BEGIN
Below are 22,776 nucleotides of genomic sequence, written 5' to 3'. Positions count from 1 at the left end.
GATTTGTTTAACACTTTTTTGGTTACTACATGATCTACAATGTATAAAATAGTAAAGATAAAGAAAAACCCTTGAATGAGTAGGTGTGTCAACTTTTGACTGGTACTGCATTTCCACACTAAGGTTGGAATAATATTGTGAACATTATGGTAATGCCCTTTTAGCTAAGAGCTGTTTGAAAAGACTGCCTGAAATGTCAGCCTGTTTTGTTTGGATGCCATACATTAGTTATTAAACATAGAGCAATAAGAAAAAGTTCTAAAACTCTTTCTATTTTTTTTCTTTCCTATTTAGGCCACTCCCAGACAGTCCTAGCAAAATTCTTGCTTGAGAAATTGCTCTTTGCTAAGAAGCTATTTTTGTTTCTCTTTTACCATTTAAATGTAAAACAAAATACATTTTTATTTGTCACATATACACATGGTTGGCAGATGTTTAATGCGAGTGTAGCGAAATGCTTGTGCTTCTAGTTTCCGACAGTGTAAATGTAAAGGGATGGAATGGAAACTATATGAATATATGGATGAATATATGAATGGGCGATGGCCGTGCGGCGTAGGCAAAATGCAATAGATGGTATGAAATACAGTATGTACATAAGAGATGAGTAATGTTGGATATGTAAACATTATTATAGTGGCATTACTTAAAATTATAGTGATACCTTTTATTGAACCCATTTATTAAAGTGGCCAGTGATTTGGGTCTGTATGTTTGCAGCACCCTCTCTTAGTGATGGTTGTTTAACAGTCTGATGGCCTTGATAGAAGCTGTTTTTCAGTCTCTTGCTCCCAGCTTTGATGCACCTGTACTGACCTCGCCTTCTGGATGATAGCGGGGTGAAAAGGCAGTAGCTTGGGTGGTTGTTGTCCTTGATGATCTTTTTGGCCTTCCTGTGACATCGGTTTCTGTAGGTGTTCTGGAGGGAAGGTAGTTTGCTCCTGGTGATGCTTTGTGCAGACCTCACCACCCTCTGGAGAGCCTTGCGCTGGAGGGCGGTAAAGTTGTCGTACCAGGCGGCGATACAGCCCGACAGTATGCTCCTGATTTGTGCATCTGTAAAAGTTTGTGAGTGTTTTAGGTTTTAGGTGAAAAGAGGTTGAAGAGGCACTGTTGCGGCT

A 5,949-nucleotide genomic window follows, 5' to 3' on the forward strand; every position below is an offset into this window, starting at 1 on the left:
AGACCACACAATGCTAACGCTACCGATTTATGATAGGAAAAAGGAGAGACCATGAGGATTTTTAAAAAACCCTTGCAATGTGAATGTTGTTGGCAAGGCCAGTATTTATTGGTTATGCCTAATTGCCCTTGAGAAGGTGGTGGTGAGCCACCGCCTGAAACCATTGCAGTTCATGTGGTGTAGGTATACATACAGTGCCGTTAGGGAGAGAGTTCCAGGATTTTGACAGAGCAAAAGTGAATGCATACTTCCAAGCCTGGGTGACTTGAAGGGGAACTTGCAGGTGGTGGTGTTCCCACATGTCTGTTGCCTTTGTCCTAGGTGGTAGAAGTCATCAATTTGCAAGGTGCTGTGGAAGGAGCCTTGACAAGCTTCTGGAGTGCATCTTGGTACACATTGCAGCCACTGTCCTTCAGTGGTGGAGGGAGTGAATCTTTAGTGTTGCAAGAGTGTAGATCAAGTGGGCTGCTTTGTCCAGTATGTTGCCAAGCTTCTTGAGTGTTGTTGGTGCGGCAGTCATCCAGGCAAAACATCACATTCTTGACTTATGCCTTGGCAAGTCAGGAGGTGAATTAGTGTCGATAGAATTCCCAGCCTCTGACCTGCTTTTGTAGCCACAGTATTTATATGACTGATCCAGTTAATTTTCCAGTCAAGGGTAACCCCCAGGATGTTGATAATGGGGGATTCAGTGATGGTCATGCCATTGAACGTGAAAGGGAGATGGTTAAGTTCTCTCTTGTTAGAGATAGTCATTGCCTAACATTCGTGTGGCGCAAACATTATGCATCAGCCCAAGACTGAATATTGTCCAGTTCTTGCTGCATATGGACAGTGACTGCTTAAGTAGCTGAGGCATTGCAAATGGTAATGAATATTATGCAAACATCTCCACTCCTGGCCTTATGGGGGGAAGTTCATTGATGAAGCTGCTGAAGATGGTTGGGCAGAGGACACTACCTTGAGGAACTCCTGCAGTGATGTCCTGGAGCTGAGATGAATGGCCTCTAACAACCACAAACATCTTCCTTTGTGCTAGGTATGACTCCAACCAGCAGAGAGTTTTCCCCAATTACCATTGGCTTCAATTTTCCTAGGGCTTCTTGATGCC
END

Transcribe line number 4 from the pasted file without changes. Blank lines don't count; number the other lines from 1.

AGACCACACAATGCTAACGCTACCGATTTATGATAGGAAAAAGGAGAGACCATGAGGATTTTTAAAAAACCCTTGCAATGTGAATGTTGTTGGCAAGGCCAGTATTTATTGGTTATGCCTAATTGCCCTTGAGAAGGTGGTGGTGAGCCACCGCCTGAAACCATTGCAGTTCATGTGGTGTAGGTATACATACAGTGCCGTTAGGGAGAGAGTTCCAGGATTTTGACAGAGCAAAAGTGAATGCATACTTCCAAGCCTGGGTGACTTGAAGGGGAACTTGCAGGTGGTGGTGTTCCCACATGTCTGTTGCCTTTGTCCTAGGTGGTAGAAGTCATCAATTTGCAAGGTGCTGTGGAAGGAGCCTTGACAAGCTTCTGGAGTGCATCTTGGTACACATTGCAGCCACTGTCCTTCAGTGGTGGAGGGAGTGAATCTTTAGTGTTGCAAGAGTGTAGATCAAGTGGGCTGCTTTGTCCAGTATGTTGCCAAGCTTCTTGAGTGTTGTTGGTGCGGCAGTCATCCAGGCAAAACATCACATTCTTGACTTATGCCTTGGCAAGTCAGGAGGTGAATTAGTGTCGATAGAATTCCCAGCCTCTGACCTGCTTTTGTAGCCACAGTATTTATATGACTGATCCAGTTAATTTTCCAGTCAAGGGTAACCCCCAGGATGTTGATAATGGGGGATTCAGTGATGGTCATGCCATTGAACGTGAAAGGGAGATGGTTAAGTTCTCTCTTGTTAGAGATAGTCATTGCCTAACATTCGTGTGGCGCAAACATTATGCATCAGCCCAAGACTGAATATTGTCCAGTTCTTGCTGCATATGGACAGTGACTGCTTAAGTAGCTGAGGCATTGCAAATGGTAATGAATATTATGCAAACATCTCCACTCCTGGCCTTATGGGGGGAAGTTCATTGATGAAGCTGCTGAAGATGGTTGGGCAGAGGACACTACCTTGAGGAACTCCTGCAGTGATGTCCTGGAGCTGAGATGAATGGCCTCTAACAACCACAAACATCTTCCTTTGTGCTAGGTATGACTCCAACCAGCAGAGAGTTTTCCCCAATTACCATTGGCTTCAATTTTCCTAGGGCTTCTTGATGCC